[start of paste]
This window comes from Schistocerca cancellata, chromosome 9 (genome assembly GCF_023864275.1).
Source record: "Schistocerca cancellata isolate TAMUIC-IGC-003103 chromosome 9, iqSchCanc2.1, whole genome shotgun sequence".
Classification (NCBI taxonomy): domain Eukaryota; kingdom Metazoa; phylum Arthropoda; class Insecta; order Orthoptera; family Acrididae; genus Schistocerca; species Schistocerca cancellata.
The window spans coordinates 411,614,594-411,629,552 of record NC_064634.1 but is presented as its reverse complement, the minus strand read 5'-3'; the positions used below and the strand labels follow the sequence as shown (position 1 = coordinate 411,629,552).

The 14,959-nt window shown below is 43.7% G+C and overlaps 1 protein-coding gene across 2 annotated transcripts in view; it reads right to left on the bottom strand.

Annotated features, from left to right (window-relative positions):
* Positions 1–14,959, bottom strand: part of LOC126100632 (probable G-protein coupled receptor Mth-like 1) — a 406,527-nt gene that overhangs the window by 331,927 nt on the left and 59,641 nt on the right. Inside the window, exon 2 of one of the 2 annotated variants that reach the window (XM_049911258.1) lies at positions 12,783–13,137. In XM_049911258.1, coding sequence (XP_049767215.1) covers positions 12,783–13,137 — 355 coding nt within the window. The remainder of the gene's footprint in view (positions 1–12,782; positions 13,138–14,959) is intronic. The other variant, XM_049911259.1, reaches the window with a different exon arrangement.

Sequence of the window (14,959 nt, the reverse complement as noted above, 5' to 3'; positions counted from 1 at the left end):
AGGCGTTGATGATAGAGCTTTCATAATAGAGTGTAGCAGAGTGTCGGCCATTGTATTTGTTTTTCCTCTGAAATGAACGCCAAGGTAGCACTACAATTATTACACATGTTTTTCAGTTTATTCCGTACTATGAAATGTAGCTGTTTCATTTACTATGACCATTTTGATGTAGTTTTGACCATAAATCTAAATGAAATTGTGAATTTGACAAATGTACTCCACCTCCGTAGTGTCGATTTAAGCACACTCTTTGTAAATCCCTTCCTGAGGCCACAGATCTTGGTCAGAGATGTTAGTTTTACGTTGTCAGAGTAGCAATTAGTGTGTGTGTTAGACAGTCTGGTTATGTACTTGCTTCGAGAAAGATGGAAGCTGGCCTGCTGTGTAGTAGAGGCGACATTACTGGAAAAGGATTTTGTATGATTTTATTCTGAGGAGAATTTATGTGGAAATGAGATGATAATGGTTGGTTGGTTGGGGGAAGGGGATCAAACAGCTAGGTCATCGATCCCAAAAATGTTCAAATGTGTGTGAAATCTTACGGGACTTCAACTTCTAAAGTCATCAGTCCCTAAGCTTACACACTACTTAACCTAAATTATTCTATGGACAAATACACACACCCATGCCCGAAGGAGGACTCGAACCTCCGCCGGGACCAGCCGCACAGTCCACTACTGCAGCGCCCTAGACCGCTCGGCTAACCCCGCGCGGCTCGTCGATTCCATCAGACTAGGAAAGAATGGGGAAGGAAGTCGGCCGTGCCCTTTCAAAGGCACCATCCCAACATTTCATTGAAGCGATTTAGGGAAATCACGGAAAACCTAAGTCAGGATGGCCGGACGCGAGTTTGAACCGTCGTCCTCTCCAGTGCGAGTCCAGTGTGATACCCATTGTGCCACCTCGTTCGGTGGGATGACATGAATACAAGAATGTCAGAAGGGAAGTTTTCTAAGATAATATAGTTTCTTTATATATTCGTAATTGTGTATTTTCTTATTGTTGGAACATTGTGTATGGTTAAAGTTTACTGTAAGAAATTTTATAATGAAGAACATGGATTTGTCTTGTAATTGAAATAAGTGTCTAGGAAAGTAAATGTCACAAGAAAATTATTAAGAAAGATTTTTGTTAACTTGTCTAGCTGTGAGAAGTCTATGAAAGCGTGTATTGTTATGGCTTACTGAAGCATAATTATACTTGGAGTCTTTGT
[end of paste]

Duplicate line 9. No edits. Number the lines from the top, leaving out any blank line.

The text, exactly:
AGGCGTTGATGATAGAGCTTTCATAATAGAGTGTAGCAGAGTGTCGGCCATTGTATTTGTTTTTCCTCTGAAATGAACGCCAAGGTAGCACTACAATTATTACACATGTTTTTCAGTTTATTCCGTACTATGAAATGTAGCTGTTTCATTTACTATGACCATTTTGATGTAGTTTTGACCATAAATCTAAATGAAATTGTGAATTTGACAAATGTACTCCACCTCCGTAGTGTCGATTTAAGCACACTCTTTGTAAATCCCTTCCTGAGGCCACAGATCTTGGTCAGAGATGTTAGTTTTACGTTGTCAGAGTAGCAATTAGTGTGTGTGTTAGACAGTCTGGTTATGTACTTGCTTCGAGAAAGATGGAAGCTGGCCTGCTGTGTAGTAGAGGCGACATTACTGGAAAAGGATTTTGTATGATTTTATTCTGAGGAGAATTTATGTGGAAATGAGATGATAATGGTTGGTTGGTTGGGGGAAGGGGATCAAACAGCTAGGTCATCGATCCCAAAAATGTTCAAATGTGTGTGAAATCTTACGGGACTTCAACTTCTAAAGTCATCAGTCCCTAAGCTTACACACTACTTAACCTAAATTATTCTATGGACAAATACACACACCCATGCCCGAAGGAGGACTCGAACCTCCGCCGGGACCAGCCGCACAGTCCACTACTGCAGCGCCCTAGACCGCTCGGCTAACCCCGCGCGGCTCGTCGATTCCATCAGACTAGGAAAGAATGGGGAAGGAAGTCGGCCGTGCCCTTTCAAAGGCACCATCCCAACATTTCATTGAAGCGATTTAGGGAAATCACGGAAAACCTAAGTCAGGATGGCCGGACGCGAGTTTGAACCGTCGTCCTCTCCAGTGCGAGTCCAGTGTGATACCCATTGTGCCACCTCGTTCGGTGGGATGACATGAATACAAGAATGTCAGAAGGGAAGTTTTCTAAGATAATATAGTTTCTTTATATATTCGTAATTGTGTATTTTCTTATTGTTGGAACATTGTGTATGGTTAAAGTTTACTGTAAGAAATTTTATAATGAAGAACATGGATTTGTCTTGTAATTGAAATAAGTGTCTAGGAAAGTAAATGTCACAAGAAAATTATTAAGAAAGATTTTTGTTAACTTGTCTAGCTGTGAGAAGTCTATGAAAGCGTGTATTGTTATGGCTTACTGAAGCATAATTATACTTGGAGTCTTTGT